THE LIVING WORLD
Unit Eight. The Living Environment
Competition, predation, and cooperation often produce dramatic changes in communities. This results in changes in ecosystems, by the orderly replacement of one community with another, from simple to complex in a process known as succession. This process is familiar to anyone who has seen a vacant lot or cleared woods slowly become occupied by an increasing number of plants, or a pond become dry land as it is filled with vegetation encroaching from the sides.
If a wooded area is cleared and left alone, plants slowly reclaim the area. Eventually, traces of the clearing disappear and the area is again woods. Similarly, intense flooding may clear a stream bed of many organisms, leaving mostly sand and rock; afterward, the bed is progressively reinhabited by protists, invertebrates, and other aquatic organisms. This kind of succession, which occurs in areas where an existing community has been disturbed, is called secondary succession.
In contrast, primary succession occurs on bare, lifeless substrate, such as rocks. Primary succession occurs in lakes left behind after the retreat of glaciers, on volcanic islands that rise above the sea, and on land exposed by retreating glaciers. Primary succession on glacial moraines provides an example. The graph in figure 35.26 shows how the concentration of nitrogen in the soil changes as primary succession occurs. On bare, mineral-poor soil, lichens grow first, forming small pockets of soil. Acidic secretions from the lichens help to break down the substrate and add to the accumulation of soil. Mosses then colonize these pockets of soil (figure 35.26a), eventually building up enough nutrients in the soil for alder shrubs to take hold (figure 35.26b). These first plants to appear form a pioneering community. Over 100 years, the alders (figure 35.26c and inset photo) build up the soil nitrogen levels until spruce are able to thrive, eventually crowding out the alder and forming a dense spruce forest (figure 35.26d).
Figure 35.26. Plant succession produces progressive changes in the soil.
Initially the glacial moraine at Glacier Bay, Alaska, had little soil nitrogen, but nitrogen-fixing alders (photo above) led to a buildup of nitrogen in the soil, encouraging the subsequent growth of the conifer forest.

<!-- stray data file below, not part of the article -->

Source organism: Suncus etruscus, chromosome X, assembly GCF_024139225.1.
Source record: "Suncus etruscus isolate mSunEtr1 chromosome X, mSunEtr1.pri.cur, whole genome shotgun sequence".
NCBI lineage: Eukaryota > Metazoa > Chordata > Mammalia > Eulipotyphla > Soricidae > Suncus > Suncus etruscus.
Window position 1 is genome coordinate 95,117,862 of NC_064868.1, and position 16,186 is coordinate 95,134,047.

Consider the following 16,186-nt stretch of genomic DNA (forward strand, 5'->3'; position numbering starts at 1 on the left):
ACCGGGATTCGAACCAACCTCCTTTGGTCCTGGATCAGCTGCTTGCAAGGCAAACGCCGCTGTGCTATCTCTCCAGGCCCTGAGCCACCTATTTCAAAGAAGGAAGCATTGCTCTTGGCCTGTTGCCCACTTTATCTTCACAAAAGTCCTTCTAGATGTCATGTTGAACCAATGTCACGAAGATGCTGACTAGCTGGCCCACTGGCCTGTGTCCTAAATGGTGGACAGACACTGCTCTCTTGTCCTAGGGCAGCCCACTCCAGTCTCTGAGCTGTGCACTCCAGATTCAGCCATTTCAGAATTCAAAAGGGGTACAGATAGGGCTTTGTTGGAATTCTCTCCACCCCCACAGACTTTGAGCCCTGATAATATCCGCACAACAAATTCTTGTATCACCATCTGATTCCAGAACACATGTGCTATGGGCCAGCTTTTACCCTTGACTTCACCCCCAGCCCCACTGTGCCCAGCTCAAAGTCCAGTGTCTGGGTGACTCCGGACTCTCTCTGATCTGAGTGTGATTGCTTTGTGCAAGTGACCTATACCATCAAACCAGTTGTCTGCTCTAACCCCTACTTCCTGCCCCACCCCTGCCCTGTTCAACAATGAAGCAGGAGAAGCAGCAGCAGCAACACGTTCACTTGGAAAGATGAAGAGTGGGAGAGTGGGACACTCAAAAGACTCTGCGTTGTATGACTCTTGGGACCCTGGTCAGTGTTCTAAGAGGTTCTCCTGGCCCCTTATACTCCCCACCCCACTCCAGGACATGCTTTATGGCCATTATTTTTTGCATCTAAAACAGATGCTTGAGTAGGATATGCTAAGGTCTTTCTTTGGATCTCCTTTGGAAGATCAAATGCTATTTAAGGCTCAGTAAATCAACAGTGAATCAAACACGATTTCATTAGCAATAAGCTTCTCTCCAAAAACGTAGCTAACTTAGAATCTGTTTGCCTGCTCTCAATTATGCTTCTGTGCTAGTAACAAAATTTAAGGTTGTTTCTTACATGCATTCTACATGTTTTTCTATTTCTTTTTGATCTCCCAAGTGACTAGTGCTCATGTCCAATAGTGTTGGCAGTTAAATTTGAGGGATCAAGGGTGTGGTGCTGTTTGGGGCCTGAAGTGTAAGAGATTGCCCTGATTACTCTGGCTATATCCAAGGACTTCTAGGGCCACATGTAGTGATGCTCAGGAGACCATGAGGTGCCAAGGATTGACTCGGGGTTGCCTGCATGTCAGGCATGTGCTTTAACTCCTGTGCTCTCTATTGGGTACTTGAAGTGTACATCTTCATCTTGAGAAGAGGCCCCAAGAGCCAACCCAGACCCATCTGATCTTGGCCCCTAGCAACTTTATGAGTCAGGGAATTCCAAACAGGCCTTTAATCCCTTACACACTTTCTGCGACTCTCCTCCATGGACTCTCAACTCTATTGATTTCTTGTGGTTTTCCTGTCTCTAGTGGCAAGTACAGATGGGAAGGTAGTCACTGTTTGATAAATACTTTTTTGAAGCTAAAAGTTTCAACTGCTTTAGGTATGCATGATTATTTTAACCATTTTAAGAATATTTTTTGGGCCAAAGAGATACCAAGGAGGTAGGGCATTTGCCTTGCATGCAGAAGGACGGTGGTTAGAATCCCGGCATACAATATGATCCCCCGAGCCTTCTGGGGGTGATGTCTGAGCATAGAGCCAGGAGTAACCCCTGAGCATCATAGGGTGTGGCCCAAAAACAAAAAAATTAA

Primary successions end with a community called a climax community, whose populations remain relatively stable and are characteristic of the region as a whole. However, because local climate keeps changing, the process of succession is often very slow, and human activities have a major impact; many successions do not reach climax.
Why Succession Happens
Succession happens because species alter the habitat and the resources available in it, often in ways that favor other species. Three dynamic concepts are of critical importance in the process: tolerance, facilitation, and inhibition.
1. Tolerance. Early successional stages are characterized by weedy r-selected species that do not compete well in established communities but are tolerant of the harsh, abiotic conditions in barren areas.
2. Facilitation. The weedy early successional stages introduce local changes in the habitat that favor other, less weedy species. Thus, the mosses in the Glacier Bay succession of figure 35.26 fix nitrogen, which allows alders to invade. The alders in turn lower soil pH as their fallen leaves decompose, allowing spruce and hemlock, which require acidic soil, to invade.
3. Inhibition. Sometimes the changes in the habitat caused by one species, while favoring other species, inhibit the growth of the species that caused them. Alders, for example, do not grow as well in acidic soil as the spruce and hemlock that replace them.
As ecosystems mature, and more K-selected species replace r-selected ones, species richness and total biomass increase but net productivity decreases. Because earlier succes- sional stages are more productive than later ones, agricultural systems are intentionally maintained in early successional stages to keep net productivity high.
Key Learning Outcome 35.13. In succession, communities change through time, often in a predictable sequence.
Inquiry & Analysis